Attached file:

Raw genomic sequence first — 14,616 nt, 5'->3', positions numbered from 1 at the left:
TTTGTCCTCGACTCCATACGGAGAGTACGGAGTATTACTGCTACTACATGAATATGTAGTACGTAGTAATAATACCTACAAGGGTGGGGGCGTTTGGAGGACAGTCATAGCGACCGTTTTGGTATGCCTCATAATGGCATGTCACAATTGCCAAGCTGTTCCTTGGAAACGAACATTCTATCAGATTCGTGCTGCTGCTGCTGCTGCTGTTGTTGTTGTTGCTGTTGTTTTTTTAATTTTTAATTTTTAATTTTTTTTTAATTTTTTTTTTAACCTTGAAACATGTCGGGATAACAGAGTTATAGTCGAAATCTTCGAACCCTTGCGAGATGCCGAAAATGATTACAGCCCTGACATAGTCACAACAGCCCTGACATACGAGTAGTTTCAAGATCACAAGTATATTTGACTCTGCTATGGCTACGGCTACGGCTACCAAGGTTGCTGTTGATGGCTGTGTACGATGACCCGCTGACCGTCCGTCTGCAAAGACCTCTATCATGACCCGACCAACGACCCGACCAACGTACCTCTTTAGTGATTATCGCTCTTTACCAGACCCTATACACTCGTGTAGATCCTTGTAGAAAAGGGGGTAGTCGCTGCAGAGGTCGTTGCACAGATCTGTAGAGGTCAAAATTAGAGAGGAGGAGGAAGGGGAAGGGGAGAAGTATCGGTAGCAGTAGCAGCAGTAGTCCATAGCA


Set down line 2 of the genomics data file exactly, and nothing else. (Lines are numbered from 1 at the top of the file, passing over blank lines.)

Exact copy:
TTTGTCCTCGACTCCATACGGAGAGTACGGAGTATTACTGCTACTACATGAATATGTAGTACGTAGTAATAATACCTACAAGGGTGGGGGCGTTTGGAGGACAGTCATAGCGACCGTTTTGGTATGCCTCATAATGGCATGTCACAATTGCCAAGCTGTTCCTTGGAAACGAACATTCTATCAGATTCGTGCTGCTGCTGCTGCTGCTGTTGTTGTTGTTGCTGTTGTTTTTTTAATTTTTAATTTTTAATTTTTTTTTAATTTTTTTTTTAACCTTGAAACATGTCGGGATAACAGAGTTATAGTCGAAATCTTCGAACCCTTGCGAGATGCCGAAAATGATTACAGCCCTGACATAGTCACAACAGCCCTGACATACGAGTAGTTTCAAGATCACAAGTATATTTGACTCTGCTATGGCTACGGCTACGGCTACCAAGGTTGCTGTTGATGGCTGTGTACGATGACCCGCTGACCGTCCGTCTGCAAAGACCTCTATCATGACCCGACCAACGACCCGACCAACGTACCTCTTTAGTGATTATCGCTCTTTACCAGACCCTATACACTCGTGTAGATCCTTGTAGAAAAGGGGGTAGTCGCTGCAGAGGTCGTTGCACAGATCTGTAGAGGTCAAAATTAGAGAGGAGGAGGAAGGGGAAGGGGAGAAGTATCGGTAGCAGTAGCAGCAGTAGTCCATAGCA